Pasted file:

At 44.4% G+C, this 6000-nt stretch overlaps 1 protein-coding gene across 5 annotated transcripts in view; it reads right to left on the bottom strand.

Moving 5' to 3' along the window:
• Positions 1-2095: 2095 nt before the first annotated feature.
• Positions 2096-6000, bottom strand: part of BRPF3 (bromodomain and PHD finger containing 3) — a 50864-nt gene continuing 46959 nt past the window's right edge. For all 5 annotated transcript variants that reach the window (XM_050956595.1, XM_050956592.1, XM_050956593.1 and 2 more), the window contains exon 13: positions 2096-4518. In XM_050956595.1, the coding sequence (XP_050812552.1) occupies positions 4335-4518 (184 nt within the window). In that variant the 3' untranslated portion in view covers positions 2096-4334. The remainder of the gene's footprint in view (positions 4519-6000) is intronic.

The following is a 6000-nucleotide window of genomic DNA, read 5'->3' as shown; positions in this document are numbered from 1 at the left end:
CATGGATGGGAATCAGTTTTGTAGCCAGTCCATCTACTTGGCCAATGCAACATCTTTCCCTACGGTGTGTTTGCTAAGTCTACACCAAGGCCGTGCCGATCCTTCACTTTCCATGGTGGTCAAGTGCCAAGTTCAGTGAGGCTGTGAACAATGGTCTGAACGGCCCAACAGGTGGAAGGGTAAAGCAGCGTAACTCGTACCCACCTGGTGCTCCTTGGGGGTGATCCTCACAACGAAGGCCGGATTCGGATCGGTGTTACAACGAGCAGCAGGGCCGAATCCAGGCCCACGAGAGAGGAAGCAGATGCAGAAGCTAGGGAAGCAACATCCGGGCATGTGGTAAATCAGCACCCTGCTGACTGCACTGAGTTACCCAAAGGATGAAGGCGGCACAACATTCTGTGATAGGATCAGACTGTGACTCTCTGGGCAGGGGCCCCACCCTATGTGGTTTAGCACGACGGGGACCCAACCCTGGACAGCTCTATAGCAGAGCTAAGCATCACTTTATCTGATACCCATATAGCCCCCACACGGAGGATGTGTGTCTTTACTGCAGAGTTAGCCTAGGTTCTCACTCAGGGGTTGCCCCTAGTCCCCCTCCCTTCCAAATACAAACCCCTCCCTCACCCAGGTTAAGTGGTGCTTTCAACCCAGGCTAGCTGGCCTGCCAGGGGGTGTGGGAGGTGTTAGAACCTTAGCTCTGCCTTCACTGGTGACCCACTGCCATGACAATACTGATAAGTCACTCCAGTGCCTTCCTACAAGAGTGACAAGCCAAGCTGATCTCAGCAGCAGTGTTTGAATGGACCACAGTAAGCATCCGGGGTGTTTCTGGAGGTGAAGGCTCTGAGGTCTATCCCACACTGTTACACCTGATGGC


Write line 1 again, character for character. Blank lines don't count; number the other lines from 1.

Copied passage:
At 44.4% G+C, this 6000-nt stretch overlaps 1 protein-coding gene across 5 annotated transcripts in view; it reads right to left on the bottom strand.